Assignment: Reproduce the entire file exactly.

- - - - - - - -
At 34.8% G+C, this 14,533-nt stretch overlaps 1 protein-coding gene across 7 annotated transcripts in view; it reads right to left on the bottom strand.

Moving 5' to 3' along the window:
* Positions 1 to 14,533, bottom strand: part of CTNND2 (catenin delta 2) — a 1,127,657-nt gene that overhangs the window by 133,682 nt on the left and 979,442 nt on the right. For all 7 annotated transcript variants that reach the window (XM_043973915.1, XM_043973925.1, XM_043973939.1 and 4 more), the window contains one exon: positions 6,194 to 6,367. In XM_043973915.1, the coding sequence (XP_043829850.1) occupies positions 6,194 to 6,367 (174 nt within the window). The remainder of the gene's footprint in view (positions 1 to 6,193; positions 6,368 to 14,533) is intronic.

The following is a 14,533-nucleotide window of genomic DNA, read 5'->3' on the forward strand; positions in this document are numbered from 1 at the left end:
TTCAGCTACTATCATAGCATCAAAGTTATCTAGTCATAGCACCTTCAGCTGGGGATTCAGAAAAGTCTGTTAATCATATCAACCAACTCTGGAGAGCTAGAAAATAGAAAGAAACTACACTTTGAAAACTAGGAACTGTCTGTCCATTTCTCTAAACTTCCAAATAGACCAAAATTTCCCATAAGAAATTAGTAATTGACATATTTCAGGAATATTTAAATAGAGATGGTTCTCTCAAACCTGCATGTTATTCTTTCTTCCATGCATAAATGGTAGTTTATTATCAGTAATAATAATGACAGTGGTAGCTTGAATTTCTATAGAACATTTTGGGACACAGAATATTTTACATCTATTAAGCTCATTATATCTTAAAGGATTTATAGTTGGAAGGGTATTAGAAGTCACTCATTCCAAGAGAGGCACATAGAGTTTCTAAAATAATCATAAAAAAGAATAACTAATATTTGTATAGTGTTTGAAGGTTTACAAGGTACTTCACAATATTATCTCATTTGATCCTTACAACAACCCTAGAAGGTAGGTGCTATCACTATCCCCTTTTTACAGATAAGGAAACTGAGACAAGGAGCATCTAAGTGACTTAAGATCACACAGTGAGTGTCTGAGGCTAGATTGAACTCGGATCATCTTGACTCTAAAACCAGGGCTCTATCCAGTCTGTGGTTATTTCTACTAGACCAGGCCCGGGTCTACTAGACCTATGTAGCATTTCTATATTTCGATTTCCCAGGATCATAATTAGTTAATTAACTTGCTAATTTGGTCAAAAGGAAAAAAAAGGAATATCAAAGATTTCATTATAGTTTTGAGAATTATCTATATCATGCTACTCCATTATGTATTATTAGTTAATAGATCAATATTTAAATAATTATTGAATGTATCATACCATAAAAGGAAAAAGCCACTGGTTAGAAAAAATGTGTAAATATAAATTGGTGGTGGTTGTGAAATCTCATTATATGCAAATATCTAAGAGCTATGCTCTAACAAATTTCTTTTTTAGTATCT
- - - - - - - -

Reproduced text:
At 34.8% G+C, this 14,533-nt stretch overlaps 1 protein-coding gene across 7 annotated transcripts in view; it reads right to left on the bottom strand.

Moving 5' to 3' along the window:
* Positions 1 to 14,533, bottom strand: part of CTNND2 (catenin delta 2) — a 1,127,657-nt gene that overhangs the window by 133,682 nt on the left and 979,442 nt on the right. For all 7 annotated transcript variants that reach the window (XM_043973915.1, XM_043973925.1, XM_043973939.1 and 4 more), the window contains one exon: positions 6,194 to 6,367. In XM_043973915.1, the coding sequence (XP_043829850.1) occupies positions 6,194 to 6,367 (174 nt within the window). The remainder of the gene's footprint in view (positions 1 to 6,193; positions 6,368 to 14,533) is intronic.

The following is a 14,533-nucleotide window of genomic DNA, read 5'->3' on the forward strand; positions in this document are numbered from 1 at the left end:
TTCAGCTACTATCATAGCATCAAAGTTATCTAGTCATAGCACCTTCAGCTGGGGATTCAGAAAAGTCTGTTAATCATATCAACCAACTCTGGAGAGCTAGAAAATAGAAAGAAACTACACTTTGAAAACTAGGAACTGTCTGTCCATTTCTCTAAACTTCCAAATAGACCAAAATTTCCCATAAGAAATTAGTAATTGACATATTTCAGGAATATTTAAATAGAGATGGTTCTCTCAAACCTGCATGTTATTCTTTCTTCCATGCATAAATGGTAGTTTATTATCAGTAATAATAATGACAGTGGTAGCTTGAATTTCTATAGAACATTTTGGGACACAGAATATTTTACATCTATTAAGCTCATTATATCTTAAAGGATTTATAGTTGGAAGGGTATTAGAAGTCACTCATTCCAAGAGAGGCACATAGAGTTTCTAAAATAATCATAAAAAAGAATAACTAATATTTGTATAGTGTTTGAAGGTTTACAAGGTACTTCACAATATTATCTCATTTGATCCTTACAACAACCCTAGAAGGTAGGTGCTATCACTATCCCCTTTTTACAGATAAGGAAACTGAGACAAGGAGCATCTAAGTGACTTAAGATCACACAGTGAGTGTCTGAGGCTAGATTGAACTCGGATCATCTTGACTCTAAAACCAGGGCTCTATCCAGTCTGTGGTTATTTCTACTAGACCAGGCCCGGGTCTACTAGACCTATGTAGCATTTCTATATTTCGATTTCCCAGGATCATAATTAGTTAATTAACTTGCTAATTTGGTCAAAAGGAAAAAAAAGGAATATCAAAGATTTCATTATAGTTTTGAGAATTATCTATATCATGCTACTCCATTATGTATTATTAGTTAATAGATCAATATTTAAATAATTATTGAATGTATCATACCATAAAAGGAAAAAGCCACTGGTTAGAAAAAATGTGTAAATATAAATTGGTGGTGGTTGTGAAATCTCATTATATGCAAATATCTAAGAGCTATGCTCTAACAAATTTCTTTTTTAGTATCT